Some recent letters to you have been on the subject of unexplained variation of mpg figures. I too was perplexed by variations going back some 15 years. I concluded that, for my motoring style, supermarket fuels used by themselves i.e. no other fuel in the tank, resulted in a 10 to 12 per cent increase in consumption. However, if there was a mix with at least 50 per cent major oil company fuel, consumption figures were the same as if the major oil diesel was used by itself. This revelation came on a 700-mile journey in France six years ago when I set off with 100 per cent Esso fuel in the tank. With approximately half a tank remaining, we then filled up with Total and, although I was using the cruise control and continuing on the same motorway, fuel consumption immediately rose (i.e. the mpg fell) by some six per cent. Later that trip, as we gradually increased the Total concentration towards 100 per cent, the mpg figures returned to those that we had experienced with pure Esso. I’ve since concluded that mixing a major branded fuel with other major oil fuels always causes an increase of consumption, even if there is less than ten per cent of one of them. The label on the bottles of Millers diesel fuel treatment warns not to mix additives, and I suspect that each oil major adds their own particular cetane improver, and that these inhibit each other to the detriment of the diesel combustion, and hence increase the fuel consumption figures.
I have personally found, particularly in relation to touring in France, that day-to-day mpg variations can be quite significant and suspect that this must be purely as a result of ambient conditions, if the nature of the roads changes little and it is the same fuel in the tank. I first experienced this strange variation back around 2004 to 2005, when I was touring France in an Audi A2 1.4 TDI 90. Variations of the order of three to four mpg in around 50 to 55mpg were typical. We know that ambient temperature has some ill-effects, if it rises sufficiently that the intercooler can’t do its work properly, and the charge air density drops. Wind level or direction is usually noticeable, and I don’t think this was an effect on the occasions that I am quoting. That really leaves only ambient air pressure, in that lower pressure means lower density and therefore less oxygen available to burn the fuel. But diesels run with excess air and therefore there’s generally no shortage of oxygen. Whether the air density effect operates through the MAF (mass air flow) meter to change any key operating conditions and fuel injection settings I do not know. Then there is humidity, which might just be the answer – and, as we know, there are sometimes gains to be had from water injection in both diesel and petrol engines, although they don’t seem to be exploited much.
So the day-to-day variations of mpg in one car, and on the same fuel, remain very much a mystery to me, and I do think that they could cloud the sort of mpg variations that you are quoting. But I don’t think it would be incorrect to suggest that some engines “like” some fuels, and not others. I ran a Rover 75 2.0 CDT back in 2001 to 2003, and the only fuel that it seemed not to like was Morrison’s diesel, on which it ran so badly that I thought that I had an engine problem. But a double dose of Millers sorted it out, although I have never bought Morrison’s diesel since.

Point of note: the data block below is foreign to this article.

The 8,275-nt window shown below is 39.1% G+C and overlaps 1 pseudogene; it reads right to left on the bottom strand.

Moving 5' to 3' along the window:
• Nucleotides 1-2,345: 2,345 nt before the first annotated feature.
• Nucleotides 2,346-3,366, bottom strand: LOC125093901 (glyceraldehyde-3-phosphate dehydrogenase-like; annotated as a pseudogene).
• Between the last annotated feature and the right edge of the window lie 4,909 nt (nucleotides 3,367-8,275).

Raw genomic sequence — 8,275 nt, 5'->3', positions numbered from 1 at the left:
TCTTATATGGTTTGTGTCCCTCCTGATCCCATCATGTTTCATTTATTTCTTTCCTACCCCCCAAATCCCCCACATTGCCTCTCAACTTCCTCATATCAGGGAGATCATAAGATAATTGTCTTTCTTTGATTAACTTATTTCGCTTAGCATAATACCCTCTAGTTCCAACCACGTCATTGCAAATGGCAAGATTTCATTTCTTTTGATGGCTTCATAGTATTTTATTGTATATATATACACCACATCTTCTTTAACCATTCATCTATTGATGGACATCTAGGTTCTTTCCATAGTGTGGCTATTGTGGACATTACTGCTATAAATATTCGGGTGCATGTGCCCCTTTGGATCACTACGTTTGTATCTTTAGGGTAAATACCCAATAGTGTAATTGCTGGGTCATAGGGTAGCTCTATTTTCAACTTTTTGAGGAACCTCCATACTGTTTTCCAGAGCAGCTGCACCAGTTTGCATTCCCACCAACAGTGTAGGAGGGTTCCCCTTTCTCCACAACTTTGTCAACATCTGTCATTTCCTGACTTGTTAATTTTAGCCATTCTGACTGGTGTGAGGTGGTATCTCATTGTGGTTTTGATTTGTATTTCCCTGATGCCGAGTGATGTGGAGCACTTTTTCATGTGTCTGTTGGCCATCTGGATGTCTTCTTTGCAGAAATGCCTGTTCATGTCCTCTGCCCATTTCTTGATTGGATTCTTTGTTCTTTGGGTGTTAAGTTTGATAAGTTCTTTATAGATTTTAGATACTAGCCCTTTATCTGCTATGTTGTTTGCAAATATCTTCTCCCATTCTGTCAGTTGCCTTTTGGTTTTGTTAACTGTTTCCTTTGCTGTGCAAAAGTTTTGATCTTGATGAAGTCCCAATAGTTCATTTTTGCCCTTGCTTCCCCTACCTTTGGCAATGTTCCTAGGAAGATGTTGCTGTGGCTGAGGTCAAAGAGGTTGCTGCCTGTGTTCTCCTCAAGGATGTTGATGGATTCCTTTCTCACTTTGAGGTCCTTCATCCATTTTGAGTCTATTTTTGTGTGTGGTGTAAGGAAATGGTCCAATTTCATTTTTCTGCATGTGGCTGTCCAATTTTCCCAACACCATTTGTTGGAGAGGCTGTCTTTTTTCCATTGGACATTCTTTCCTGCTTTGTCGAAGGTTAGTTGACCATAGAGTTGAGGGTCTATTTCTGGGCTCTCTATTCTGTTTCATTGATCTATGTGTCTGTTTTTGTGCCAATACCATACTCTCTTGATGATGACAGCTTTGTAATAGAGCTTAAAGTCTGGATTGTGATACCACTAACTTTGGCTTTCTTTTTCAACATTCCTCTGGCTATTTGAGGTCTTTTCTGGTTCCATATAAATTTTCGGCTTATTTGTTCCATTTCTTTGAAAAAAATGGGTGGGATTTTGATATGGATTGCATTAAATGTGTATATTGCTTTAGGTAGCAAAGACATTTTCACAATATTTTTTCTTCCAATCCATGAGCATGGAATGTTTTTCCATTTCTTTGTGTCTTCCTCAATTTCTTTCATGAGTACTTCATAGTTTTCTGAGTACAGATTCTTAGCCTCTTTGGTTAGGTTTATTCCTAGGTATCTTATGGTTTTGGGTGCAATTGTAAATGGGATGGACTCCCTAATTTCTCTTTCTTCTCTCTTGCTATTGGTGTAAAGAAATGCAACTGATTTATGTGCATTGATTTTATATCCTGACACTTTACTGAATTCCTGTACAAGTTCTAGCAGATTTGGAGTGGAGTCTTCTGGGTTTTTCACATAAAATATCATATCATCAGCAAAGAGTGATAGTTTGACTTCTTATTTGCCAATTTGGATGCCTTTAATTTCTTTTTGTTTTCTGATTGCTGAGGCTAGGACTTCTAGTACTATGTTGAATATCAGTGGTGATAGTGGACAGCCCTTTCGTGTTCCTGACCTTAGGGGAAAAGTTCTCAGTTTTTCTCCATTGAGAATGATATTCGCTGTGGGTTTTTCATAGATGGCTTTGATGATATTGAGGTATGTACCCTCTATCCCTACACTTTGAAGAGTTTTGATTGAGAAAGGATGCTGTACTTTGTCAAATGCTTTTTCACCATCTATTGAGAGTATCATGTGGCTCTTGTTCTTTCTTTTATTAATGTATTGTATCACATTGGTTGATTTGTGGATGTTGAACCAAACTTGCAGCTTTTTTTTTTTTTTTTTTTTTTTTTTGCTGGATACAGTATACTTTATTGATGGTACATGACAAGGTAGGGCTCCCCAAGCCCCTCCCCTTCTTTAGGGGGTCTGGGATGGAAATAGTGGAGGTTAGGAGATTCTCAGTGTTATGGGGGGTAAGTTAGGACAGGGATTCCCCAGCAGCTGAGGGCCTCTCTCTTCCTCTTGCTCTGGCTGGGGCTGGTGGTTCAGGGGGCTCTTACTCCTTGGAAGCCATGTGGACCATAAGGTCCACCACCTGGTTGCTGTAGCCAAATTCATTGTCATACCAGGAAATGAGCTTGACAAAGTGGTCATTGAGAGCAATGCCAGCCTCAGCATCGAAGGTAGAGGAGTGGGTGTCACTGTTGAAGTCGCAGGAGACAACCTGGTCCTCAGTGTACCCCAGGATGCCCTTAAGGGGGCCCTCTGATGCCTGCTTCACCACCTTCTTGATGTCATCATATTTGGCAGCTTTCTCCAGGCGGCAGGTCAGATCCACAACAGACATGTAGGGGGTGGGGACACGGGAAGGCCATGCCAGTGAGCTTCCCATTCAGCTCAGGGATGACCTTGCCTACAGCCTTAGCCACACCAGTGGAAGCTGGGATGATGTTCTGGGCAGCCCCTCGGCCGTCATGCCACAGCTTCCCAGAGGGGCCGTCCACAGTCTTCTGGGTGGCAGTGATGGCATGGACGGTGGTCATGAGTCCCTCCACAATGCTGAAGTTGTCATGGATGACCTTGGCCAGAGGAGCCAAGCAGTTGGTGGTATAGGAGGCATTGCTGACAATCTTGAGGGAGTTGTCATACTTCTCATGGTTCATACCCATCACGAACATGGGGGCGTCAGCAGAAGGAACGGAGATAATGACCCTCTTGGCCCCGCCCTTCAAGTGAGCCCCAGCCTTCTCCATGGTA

You also suggest that the variations that you have noted might be related to cetane values of the fuel. This could be true, but all EC cars are produced to run on the lowest cetane number allowed by the EC specifications – CN 51 – and most are found on testing to be well above the lower limit. Here again though, in relation to engines liking one fuel and not another, I would suggest that some engines have a different optimum efficiency cetane number from others. You refer in particular to Esso vs BP, and I am presuming that you refer to standard BP diesel, and not the outrageously overpriced BP Ultimate. With regard to Esso, if you dig around you will see that they specifically advertise their super grade diesel as (simply) having double the additive package that the standard stuff has. So in many ways the whole issue is a bit fuzzy, and I wish there were more specific answers and conclusions available. But it seems that one man’s or car’s ideal fuel is not necessarily another’s. With the complexity of multi-pulse injection these days, I guess that’s no surprise. In fact I can even imagine that a Ford 1.6-litre TDCi engine and a Peugeot 1.6-litre HDi unit, which essentially are the same thing, may well not respond identically to different fuels.
According to Volvo’s top engine man, though all diesel engines recently sold within the EC will run on the lowest Cetane diesel and lowest Ron petrol, they are actually calibrated and optimised for the very best diesel and petrol for the ECDC tests, for the obvious reason that it gives them the best chance of a low CO2 and fewer litres per 100 kilometres. The key to getting better fuel economy is more torque at low revs without any adjustment to fuelling, because that allows you to change up earlier for the same performance and, in general, the lower the revs you use, the better economy. That all makes sense to me, but maybe I misinterpreted the man from Volvo.
Hi I am a new diesel car owner Hyundai i30.Just a quick question about the possible problem of DPF is there a particular driving style required or just a quick blast down the motorway once a week ok Thanks
Just give the car some regular exercise from time to time and I’m sure you won’t suffer any problems. If the DPF light does come on, make sure you read the owner’s handbook and take the necessary action.
Thanks for the speedy reply, I appreciate that.